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RALPH E. DIMMICK, General Secretariat, Organization of American States
THE MID 1980S WERE A PERIOD of doldrums for poetic development in Brazil. No radical tendency aroused the hackles of the establishment; no budding genius brought a fresh breath of life to the literary scene.
There was, to be sure, no lack of activity on the part of renowned writers. Carlos Nejar (items bi 89002162, bi 89002163, and bi 89002164) was particularly prolific, bringing out three new collections of verse, while the melancholy reflections evoked by advancing age filled two volumes by Alphonsus de Guimaraens Filho (items bi 89002135 and bi 89002136). Melancholy was also - as usual - the dominant note in a new publication by Nauro Machado (item bi 89002157). Paulo Bomfim continued to cultivate the sonnet, with particularly rewarding results (item bi 89002108), while Neide Archanjo (item bi 89002106), Hilda Hilst (item bi 89002138), and Henriqueta Lisboa (item bi 89002156) reaffirmed the high quality of the feminine contribution to Brazilian poetry. In a new departure, Lêdo Ivo drew inspiration from colonial history for his Calabar (item bi 89002143).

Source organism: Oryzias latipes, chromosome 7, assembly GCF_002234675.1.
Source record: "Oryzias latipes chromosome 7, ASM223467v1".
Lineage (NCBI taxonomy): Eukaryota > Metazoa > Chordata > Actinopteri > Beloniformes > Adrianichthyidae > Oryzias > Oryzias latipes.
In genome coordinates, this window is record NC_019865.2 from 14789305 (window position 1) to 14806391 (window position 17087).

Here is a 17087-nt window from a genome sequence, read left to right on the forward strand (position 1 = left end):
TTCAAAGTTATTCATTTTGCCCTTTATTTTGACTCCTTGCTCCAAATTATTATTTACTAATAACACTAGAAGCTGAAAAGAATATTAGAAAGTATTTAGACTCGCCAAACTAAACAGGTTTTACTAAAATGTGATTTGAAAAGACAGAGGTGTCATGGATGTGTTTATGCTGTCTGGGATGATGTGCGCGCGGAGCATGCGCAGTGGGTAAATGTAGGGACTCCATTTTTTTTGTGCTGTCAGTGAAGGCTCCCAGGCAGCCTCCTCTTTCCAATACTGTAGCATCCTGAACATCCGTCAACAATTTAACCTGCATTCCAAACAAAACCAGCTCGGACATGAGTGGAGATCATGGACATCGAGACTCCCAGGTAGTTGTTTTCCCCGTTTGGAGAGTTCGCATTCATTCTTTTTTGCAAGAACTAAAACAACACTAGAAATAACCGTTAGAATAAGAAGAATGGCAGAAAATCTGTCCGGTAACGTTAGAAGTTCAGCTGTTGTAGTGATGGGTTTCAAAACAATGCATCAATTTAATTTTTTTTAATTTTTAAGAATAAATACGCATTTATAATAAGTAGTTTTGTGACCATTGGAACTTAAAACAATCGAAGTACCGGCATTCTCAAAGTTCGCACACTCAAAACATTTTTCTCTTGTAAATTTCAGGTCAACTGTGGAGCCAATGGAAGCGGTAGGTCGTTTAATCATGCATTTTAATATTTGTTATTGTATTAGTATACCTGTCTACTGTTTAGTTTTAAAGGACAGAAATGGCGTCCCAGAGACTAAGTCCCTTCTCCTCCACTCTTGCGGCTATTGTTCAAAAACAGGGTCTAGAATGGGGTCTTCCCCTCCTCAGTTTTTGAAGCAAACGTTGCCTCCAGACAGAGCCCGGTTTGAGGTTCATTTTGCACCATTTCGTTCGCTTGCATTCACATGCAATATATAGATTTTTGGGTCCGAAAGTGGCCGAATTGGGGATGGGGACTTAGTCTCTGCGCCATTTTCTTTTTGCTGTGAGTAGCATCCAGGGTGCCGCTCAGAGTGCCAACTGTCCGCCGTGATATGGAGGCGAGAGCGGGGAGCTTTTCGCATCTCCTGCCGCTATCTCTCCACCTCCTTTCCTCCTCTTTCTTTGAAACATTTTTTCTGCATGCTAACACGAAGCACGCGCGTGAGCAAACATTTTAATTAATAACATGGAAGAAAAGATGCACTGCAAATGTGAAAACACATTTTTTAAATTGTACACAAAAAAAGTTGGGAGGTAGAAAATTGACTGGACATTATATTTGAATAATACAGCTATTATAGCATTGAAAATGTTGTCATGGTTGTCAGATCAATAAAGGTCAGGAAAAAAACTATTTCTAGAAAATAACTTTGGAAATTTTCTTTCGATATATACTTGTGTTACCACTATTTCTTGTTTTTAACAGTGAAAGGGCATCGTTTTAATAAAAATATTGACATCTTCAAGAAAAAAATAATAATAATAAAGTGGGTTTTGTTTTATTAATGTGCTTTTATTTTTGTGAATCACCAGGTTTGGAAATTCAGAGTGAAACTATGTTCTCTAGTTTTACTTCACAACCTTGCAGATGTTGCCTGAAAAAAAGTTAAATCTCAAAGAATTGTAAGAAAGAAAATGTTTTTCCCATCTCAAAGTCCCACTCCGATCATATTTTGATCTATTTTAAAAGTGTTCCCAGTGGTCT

Reeditions of works by three poets associated with the Concretist avant-garde - Décio Pignatari (item bi 89002169), Augusto de Campos (item bi 89002113) and Haroldo de Campos (item bi 89002114) reveal a surprising degree of concern with, and translation into Portuguese of, classics in other languages. The backward view was also taken by Thiago de Mello (item bi 89002159) and Cassiano Nunes (item bi 89002166) in reissues of previous compositions.
The multi-volume edition commemorating the centennial of the birth of Martins Fontes (item bi 89002127) leaves one wondering at the universal admiration once accorded his facile production. Considerably more rewarding is the anthology of verse by another Parnassian, Luis Delfino (item bi 89002123).
A note of historical novelty was provided by the first publication in book form of compositions by Luis Aranha (item bi 89002105), who abandoned a promising career as a member of the first modernist generation for a more conventional one of public service. Finally, students and aficionados of folk poetry will rejoice at the reappearance of Literatura popular em verso, an anthology regrettably long out of print (item bi 89002170).
It is with regret that one records the death, in 1987, of two of the best-known figures in 20th-century Brazilian letters. Gilberto Freyre - essayist, poet, novelist, historian - was usually identified with the field of sociology, but even there his writing was addressed to the general public, and his classic Casa Grande e Senzala was a best-seller throughout the 1930s and 1940s. Carlos Drummond de Andrade had one of the longest, most varied, and productive careers in Brazilian poetry, in addition to being a cronista of distinction. His passing marks the end of an epoch which began with the celebration of Modern Art Week in São Paulo in 1922.